THIS! Of course. Criminy. Did it really take 80 posts before we got this wisdom?? I wish the cyclists with money burning holes in their pockets would consider that cyclists with a LOT less disposable income can, and do, commute safely to work (and other places) and back. I mean... I could spend $99 on a rear flasher but it isn't going to keep me warm, or dry. For $89 I can buy a hi viz soft shell that will make me visible AND warm And dry. With the leftover ten dollars I can buy a Viewpoint blinky that strobes to alert the motorist to my presence. For another $10 (optional) I can buy a flashing arm band that can be seen from a full 180 degrees.
Don't have to spend $89 on a hi viz shell though.

I wear one of these every day, works for cold and rain, and hot and sleeveless, and is cheap enough to not care when it wears out (mine still looks like new after a few thousand miles). For Less than $8, it's a no-brainer.
https://www.amazon.com/Neon-Green-Flu...dp/B003VKWQBC/
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Old 04-16-13, 05:41 PM
  #92  
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Originally Posted by PatrickGSR94 View Post
I think in broad daylight some high-vis clothing (jersey, shirt, vest, etc) is going to be more effective at getting people to notice and see you, than any tiny blinking red light will.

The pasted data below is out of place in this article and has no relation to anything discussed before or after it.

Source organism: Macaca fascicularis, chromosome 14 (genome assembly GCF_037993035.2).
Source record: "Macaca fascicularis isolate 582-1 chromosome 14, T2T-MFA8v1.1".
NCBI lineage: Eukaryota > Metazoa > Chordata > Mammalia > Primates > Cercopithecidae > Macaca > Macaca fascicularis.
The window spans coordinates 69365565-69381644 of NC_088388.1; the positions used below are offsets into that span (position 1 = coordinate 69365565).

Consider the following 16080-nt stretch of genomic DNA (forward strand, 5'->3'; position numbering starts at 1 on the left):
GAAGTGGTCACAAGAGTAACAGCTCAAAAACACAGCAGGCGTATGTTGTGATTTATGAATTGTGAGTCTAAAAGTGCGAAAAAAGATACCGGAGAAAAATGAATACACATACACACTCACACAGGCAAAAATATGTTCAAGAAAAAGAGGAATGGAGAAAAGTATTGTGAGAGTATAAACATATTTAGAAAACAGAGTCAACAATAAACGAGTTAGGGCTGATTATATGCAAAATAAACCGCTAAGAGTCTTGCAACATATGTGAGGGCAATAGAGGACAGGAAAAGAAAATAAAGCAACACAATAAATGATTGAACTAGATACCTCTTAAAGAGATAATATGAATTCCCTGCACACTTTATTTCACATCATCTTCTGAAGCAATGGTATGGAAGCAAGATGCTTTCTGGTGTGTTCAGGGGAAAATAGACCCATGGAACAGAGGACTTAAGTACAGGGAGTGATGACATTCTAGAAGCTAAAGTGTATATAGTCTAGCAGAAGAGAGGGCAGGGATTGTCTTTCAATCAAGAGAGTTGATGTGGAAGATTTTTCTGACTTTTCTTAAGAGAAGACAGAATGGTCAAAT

Wise advice and that certainly is a cost effective way of being visible but as far as being more effective, that's questionable.

I don't bother with the Dinotte in the daytime but I ride in sparse traffic so I just rely on hi viz and awareness. If I'm in significant traffic though, I'm gonna add the Dinotte. No, it's not necessary and yes it's expensive, but it's the most effective way of adding visibility and if you can afford it, darn smart.
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Old 04-16-13, 06:28 PM
  #93  
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Well yeah I use my Hotshot and high-vis stuff, too. But whether or not anyone notices that flashing light in broad daylight, I have no idea.
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Old 04-16-13, 07:08 PM
  #94  
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NiteRider Mako 200 USB Light Combo w/ 2w Solas rear. For the price this is one of the best options imo, $85 for a LBS maybe cheaper online. all rechargeable, bright and wide light patterns on both, and plenty of side light as well.